Council OKs controversial rapid transit route – Winnipeg

WINNIPEG – City council has voted in favour of building the next phase of rapid transit through the Parker wetlands.

That route was highly contested by residents and some councillors because the transit line would run through protected wetlands and some worry about the environmental impact the line could have on wildlife in the area.

The Parker wetlands, just south of Taylor Avenue, currently is Hydro land and a popular dog park, named after former city councillor Brenda Leipsic, that neighbours the Winnipeg Humane Society.

“You’re on the verge of destroying your own colleague’s vision,” said Bill McDonald, executive director of the Humane Society. “I’m sure if Brenda was here today, she’d be in the mayor’s office bending his ear to save the dog park.”

McDonald urged councillors to look at a different option.

“This is the last unique open green space in Winnipeg… If you take this green space away, future residents will question your choice,” he said.

The other option looked at was running the transit line down the Letellier rail line, but it would require moving the rail line closer to homes and moving homes.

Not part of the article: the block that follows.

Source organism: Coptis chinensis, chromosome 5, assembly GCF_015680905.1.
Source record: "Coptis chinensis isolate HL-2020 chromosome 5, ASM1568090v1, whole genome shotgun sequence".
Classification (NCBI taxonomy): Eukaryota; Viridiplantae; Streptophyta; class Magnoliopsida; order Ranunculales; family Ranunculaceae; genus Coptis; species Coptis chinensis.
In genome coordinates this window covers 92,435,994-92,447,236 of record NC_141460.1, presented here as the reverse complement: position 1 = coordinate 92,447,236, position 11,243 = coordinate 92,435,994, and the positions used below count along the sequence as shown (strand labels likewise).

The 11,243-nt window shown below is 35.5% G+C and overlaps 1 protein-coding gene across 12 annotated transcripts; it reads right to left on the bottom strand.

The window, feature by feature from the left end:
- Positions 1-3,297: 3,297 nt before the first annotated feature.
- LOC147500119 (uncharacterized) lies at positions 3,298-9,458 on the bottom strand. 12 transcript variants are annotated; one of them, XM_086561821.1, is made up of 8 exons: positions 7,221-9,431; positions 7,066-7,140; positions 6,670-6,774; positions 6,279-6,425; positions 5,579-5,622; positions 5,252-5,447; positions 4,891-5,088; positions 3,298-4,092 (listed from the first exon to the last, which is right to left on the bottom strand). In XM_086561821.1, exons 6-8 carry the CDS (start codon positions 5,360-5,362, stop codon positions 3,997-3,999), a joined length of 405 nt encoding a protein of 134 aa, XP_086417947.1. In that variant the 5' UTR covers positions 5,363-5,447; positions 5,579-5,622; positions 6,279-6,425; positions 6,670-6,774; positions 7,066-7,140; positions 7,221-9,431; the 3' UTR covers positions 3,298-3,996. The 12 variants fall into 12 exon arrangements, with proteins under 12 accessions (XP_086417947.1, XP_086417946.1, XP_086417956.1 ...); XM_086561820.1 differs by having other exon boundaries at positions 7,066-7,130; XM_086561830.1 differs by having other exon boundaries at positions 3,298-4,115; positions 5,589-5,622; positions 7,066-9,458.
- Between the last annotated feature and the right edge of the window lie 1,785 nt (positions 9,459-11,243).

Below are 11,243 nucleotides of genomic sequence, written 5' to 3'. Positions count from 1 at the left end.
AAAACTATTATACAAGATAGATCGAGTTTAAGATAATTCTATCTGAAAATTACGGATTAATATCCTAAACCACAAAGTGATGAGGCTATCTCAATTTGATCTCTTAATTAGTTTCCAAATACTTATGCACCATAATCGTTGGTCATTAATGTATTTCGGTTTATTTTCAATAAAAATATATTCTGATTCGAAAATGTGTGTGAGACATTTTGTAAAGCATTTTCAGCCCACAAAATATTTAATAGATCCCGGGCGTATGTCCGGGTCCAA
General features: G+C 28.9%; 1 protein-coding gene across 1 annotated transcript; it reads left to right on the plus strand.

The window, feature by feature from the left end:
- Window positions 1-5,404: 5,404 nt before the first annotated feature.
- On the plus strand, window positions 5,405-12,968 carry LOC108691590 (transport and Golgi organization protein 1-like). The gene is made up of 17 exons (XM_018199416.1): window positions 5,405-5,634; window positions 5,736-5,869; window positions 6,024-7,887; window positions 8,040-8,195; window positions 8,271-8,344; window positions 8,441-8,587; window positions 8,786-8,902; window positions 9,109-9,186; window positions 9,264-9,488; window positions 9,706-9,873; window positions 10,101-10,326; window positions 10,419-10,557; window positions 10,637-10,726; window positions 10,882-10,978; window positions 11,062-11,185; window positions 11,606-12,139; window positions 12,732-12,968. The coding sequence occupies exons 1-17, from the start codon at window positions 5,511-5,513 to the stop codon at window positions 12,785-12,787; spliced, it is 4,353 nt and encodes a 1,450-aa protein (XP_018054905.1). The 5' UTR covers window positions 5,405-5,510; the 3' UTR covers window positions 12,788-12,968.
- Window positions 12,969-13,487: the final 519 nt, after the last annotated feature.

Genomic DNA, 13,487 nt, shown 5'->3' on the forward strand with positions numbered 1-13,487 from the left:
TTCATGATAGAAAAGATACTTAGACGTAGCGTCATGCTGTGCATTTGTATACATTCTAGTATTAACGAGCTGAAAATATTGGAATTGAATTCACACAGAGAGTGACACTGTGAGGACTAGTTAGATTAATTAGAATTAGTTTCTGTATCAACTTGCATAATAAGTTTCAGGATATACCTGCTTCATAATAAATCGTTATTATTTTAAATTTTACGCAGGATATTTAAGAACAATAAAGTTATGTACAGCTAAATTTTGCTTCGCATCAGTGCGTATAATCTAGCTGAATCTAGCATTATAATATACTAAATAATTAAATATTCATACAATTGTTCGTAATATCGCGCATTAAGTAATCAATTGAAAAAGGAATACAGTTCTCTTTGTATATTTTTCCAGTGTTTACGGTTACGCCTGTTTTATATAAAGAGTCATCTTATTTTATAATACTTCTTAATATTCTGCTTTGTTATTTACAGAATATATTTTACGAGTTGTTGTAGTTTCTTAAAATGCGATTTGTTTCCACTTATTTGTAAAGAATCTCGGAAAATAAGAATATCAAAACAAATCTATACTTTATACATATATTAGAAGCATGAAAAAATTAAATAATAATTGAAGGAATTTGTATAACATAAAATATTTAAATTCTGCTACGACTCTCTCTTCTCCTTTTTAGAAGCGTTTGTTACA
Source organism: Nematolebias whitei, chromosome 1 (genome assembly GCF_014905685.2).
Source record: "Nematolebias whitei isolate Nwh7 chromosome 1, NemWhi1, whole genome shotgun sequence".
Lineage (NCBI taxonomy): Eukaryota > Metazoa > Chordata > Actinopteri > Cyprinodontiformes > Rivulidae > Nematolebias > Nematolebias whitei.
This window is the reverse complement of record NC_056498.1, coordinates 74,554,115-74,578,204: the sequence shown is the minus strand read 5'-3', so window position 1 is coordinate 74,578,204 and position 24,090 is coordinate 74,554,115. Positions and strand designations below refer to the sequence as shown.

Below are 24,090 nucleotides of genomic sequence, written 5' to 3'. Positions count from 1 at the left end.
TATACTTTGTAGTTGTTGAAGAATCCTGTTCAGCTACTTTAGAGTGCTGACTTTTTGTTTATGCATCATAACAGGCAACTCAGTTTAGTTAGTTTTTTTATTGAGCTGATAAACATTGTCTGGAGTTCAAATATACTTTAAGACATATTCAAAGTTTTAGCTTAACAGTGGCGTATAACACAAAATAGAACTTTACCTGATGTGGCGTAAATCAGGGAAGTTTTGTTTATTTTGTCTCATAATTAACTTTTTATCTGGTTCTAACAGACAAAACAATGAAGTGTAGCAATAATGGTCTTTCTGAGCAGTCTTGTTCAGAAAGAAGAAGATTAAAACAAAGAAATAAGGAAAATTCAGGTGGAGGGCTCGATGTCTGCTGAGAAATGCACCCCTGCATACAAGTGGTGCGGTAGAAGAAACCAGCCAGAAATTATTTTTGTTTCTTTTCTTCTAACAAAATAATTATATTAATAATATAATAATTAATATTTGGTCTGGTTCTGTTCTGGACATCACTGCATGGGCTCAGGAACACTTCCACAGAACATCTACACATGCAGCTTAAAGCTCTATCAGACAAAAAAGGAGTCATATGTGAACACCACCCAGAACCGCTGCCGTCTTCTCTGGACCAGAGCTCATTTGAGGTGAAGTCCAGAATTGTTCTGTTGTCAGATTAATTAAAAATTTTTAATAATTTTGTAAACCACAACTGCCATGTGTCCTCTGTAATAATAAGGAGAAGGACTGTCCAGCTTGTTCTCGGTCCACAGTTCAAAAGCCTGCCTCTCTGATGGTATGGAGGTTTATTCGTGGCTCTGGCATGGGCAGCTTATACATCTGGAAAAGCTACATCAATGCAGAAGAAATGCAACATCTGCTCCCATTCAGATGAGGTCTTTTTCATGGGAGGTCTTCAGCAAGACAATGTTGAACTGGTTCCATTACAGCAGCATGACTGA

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The seven-kilometre, $350-million second-phase line will link the Jubilee Avenue RT station to the University of Manitoba and the new Blue Bomber stadium.

“If we could choose between saving the wetlands or rapid transit, let’s choose rapid transit,” said Harry Wolbert of the Rapid Transit Coalition. “Vote in favour of this route.”

Councillors John Orlikow, Paula Havixbeck, Ross Eadie, Justin Swandel and Harvey Smith voted against the plan.

Councillors Russ Wyatt, Dan Vandal, Thomas Steen, Diva Sharma, Mike Pagtakhan, Brian Mayes, Jenny Gerbasi, Scott Fielding and Jeff Browaty voted in favour of the route.

Environmental and design studies are the next step towards building the line, which won’t be completed until 2018.

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